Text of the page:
No postwar generation has endured more delays and interruptions than the Millennials. A lack of permanency − in jobs, housing, education, relationships and everywhere else – is often considered their defining characteristic. So how are the cataclysmic disruptions of the coronavirus affecting Canada’s Millennials? Aaron Nava offers a revealing personal take on the generational costs imposed by social distancing and economic shutdown. And manages to find a welcome message of hope.
The view that social media are a wasteland of trivia and irrationality that’s making everyone dumber has become so common as to form an example of the very genre it condemns. In truth, decidedly non-trivial things are being communicated, just not in ways that older generations – or not-yet-clued-in members of current ones – quite understand. The current meme-war over the political and economic legacy of the Baby Boomers, for example, may well define how this generation is remembered as it fades into dotage and beyond. Millennial Aaron Nava shoulders the almost superhuman burden of working with a boomer editor to illustrate one skirmish in the eternal inter-generational tug-of-war.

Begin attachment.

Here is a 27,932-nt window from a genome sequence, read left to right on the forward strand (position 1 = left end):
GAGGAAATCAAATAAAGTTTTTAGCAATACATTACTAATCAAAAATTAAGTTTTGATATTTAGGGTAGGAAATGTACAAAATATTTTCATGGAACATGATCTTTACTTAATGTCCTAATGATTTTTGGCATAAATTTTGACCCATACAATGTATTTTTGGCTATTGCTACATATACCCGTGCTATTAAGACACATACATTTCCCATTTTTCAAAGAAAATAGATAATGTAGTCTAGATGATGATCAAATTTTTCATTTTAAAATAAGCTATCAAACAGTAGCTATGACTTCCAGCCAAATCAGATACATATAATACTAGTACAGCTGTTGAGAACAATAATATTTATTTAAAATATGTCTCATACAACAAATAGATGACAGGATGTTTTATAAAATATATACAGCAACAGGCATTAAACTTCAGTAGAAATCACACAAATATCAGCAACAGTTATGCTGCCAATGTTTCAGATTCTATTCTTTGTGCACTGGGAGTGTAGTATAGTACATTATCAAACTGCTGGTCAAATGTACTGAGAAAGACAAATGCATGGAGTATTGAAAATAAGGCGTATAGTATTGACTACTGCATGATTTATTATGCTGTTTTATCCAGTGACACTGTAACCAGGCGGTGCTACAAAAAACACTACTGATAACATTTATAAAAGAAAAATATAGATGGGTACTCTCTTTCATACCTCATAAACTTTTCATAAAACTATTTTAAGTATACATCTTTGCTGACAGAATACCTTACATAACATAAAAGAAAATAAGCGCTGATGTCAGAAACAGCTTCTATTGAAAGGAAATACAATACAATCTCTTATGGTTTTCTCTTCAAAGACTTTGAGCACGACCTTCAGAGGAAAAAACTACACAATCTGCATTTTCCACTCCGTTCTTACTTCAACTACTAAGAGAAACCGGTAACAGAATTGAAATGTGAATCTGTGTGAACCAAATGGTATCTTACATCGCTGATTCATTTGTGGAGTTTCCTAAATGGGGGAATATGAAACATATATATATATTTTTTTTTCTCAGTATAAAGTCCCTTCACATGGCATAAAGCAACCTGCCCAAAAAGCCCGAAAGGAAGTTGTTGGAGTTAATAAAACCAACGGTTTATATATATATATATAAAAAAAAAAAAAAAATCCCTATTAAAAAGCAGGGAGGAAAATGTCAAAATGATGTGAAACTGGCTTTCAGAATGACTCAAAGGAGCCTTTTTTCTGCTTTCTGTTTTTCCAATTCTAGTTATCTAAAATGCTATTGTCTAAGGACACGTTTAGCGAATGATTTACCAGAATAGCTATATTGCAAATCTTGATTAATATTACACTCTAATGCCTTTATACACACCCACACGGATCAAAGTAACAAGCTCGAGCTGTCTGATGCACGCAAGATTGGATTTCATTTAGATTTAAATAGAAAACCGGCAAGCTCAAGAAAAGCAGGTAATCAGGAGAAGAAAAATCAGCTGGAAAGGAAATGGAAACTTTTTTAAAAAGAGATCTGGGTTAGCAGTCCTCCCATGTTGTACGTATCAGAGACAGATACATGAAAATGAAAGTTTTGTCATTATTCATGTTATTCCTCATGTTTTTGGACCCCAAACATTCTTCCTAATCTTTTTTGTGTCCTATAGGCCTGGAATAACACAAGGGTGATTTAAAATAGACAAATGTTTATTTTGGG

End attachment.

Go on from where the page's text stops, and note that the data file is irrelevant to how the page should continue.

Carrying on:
Who’d have thought the rotary-dial phone and kung fu could help save late 22nd-century humanity? These were just a couple of the charming wrinkles in a sci-fi thriller that captivated audiences with its innovative special effects and ambiguous religiosity and mysticism. The oddness of the combination perhaps helps explain The Matrix’s staying power. Aaron Nava first saw the film at age nine, triggering a lifelong devotion that, two decades and many viewings later, continues to nourish his moral reflections.